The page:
It was only my mum died that I realized how her smell divided my life into safe and unsafe. When I smelled face powder, cigarettes, lipstick, when she hugged me, it was as though the world settled down. If the world was a horse, it stopped trying to throw me. I see that scent of face powder now as a chalky-coloured rope. I couldn’t hold it, but I inhaled that fragrance on her skin and on her soft clothes. It divided my life into squares, oblongs of time when we were together for visits. Often, when I came to my mother’s house, it was because I felt very unsafe elsewhere. The hugs, the greetings, were a respite from the rest of my scary life.
When I dream of my mother now, I never know she’s dead. All I know is I’m really really happy to see her. We hug. She’s shorter than I am, a slight woman with eyes the colour of faded denim, smartly-cut white hair and thick glasses. Then, in the dream, I hold her at arm’s length and tell her she’s looking well. This is always true. Then I solve whatever problem my mother has; there’s always something she needs help with. She fusses a little, my mom; she’s getting older. I am a good daughter. I help her move. I get tickets. I find lost objects. We work together in her kitchen as we have done many times before. It’s a new kitchen, that I do note that with some surprise.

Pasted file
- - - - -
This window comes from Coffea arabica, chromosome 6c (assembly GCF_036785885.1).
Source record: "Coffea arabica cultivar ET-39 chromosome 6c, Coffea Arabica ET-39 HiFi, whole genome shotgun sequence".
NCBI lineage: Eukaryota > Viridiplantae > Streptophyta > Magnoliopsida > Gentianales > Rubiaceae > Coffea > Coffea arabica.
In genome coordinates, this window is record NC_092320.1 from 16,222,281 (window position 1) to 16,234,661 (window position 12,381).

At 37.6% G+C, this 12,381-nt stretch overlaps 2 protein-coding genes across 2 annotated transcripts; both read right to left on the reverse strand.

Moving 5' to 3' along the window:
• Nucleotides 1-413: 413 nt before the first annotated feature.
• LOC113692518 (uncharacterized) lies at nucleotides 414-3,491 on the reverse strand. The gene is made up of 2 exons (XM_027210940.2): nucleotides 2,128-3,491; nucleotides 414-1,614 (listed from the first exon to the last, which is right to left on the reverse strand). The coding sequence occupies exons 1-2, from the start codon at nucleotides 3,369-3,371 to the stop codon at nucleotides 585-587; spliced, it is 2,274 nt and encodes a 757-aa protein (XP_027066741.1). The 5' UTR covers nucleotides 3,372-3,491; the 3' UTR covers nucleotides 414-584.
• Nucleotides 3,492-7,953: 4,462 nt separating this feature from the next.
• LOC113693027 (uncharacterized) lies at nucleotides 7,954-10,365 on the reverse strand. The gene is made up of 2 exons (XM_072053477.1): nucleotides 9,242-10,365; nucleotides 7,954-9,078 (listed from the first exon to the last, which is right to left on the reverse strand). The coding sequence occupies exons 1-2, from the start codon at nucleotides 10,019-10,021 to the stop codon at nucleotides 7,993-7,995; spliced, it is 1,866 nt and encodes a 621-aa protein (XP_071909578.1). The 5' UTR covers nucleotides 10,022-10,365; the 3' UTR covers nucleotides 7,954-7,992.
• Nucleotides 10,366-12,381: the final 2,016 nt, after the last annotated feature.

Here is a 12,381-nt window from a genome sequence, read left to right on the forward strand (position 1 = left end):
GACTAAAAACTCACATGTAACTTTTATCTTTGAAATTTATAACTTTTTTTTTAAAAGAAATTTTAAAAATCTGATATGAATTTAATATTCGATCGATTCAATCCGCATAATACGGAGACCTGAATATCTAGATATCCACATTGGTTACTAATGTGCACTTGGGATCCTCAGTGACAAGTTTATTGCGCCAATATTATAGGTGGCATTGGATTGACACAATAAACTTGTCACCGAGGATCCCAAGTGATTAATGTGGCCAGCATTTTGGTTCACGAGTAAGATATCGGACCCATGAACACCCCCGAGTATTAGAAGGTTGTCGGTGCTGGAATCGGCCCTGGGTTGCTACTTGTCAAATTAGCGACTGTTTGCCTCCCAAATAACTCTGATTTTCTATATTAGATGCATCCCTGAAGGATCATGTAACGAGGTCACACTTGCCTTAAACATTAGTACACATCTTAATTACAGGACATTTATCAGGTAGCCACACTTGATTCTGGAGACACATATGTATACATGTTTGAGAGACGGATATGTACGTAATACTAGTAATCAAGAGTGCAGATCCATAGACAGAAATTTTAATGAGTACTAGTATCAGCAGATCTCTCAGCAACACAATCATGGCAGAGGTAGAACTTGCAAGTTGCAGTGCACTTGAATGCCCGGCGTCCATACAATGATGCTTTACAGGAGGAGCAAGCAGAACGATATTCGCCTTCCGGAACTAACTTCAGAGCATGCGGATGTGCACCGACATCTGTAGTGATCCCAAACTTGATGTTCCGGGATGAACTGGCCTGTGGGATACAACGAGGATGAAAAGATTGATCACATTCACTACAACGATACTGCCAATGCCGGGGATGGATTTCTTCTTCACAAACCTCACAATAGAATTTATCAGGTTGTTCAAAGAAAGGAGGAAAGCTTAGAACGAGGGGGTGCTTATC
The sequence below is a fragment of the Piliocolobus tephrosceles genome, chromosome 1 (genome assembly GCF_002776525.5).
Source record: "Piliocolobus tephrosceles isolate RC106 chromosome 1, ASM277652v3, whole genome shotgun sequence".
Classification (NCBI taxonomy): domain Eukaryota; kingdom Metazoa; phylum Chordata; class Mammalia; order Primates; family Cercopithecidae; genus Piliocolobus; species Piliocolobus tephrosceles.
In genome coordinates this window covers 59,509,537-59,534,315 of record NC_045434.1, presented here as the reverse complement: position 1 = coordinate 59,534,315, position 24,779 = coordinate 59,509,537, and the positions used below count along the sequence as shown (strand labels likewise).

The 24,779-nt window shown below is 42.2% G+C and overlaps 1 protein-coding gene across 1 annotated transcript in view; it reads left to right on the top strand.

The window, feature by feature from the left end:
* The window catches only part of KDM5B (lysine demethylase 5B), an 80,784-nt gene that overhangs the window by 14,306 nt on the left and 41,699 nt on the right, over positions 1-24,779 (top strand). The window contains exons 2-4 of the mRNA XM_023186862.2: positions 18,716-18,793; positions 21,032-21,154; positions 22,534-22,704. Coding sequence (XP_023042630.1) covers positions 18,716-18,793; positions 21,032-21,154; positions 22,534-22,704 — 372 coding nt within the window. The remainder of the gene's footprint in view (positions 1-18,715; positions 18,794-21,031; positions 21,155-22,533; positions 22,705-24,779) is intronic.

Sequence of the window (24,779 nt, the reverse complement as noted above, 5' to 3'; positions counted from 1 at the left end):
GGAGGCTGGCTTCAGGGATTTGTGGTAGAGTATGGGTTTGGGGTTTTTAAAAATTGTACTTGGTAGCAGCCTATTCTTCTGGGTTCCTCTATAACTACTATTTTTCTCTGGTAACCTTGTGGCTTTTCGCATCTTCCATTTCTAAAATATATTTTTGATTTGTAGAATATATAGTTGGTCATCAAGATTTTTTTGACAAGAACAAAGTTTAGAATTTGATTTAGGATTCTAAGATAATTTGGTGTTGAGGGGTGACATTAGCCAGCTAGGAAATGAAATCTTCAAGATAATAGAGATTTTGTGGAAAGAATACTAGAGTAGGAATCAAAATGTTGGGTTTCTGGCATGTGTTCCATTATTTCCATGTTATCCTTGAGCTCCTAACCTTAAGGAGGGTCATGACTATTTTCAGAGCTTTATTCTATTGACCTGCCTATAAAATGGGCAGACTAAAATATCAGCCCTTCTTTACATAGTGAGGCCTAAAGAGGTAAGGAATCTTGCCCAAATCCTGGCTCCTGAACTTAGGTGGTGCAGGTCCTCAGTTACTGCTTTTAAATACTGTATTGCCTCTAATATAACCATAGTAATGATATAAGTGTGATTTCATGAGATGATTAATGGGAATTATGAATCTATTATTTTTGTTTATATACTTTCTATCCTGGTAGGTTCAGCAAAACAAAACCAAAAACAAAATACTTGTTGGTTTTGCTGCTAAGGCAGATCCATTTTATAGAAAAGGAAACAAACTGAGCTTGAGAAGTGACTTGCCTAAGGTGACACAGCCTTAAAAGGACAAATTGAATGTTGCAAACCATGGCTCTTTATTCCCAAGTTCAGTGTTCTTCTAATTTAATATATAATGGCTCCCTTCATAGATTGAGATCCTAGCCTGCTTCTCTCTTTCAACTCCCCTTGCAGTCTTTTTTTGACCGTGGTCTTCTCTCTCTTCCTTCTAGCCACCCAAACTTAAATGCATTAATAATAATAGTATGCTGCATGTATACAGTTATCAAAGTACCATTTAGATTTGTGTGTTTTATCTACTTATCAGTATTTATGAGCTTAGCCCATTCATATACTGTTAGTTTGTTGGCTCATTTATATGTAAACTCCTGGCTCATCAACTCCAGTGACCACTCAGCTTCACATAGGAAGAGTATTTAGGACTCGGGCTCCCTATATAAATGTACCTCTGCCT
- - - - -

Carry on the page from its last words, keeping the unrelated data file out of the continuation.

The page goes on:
It does not bother me that I don’t inhale the scent of face powder and cigarettes; I don’t remember this was part of our reality. Only when I wake do I remember.
Every time my mom and I greet one another with such joy. That, at least, hasn’t changed.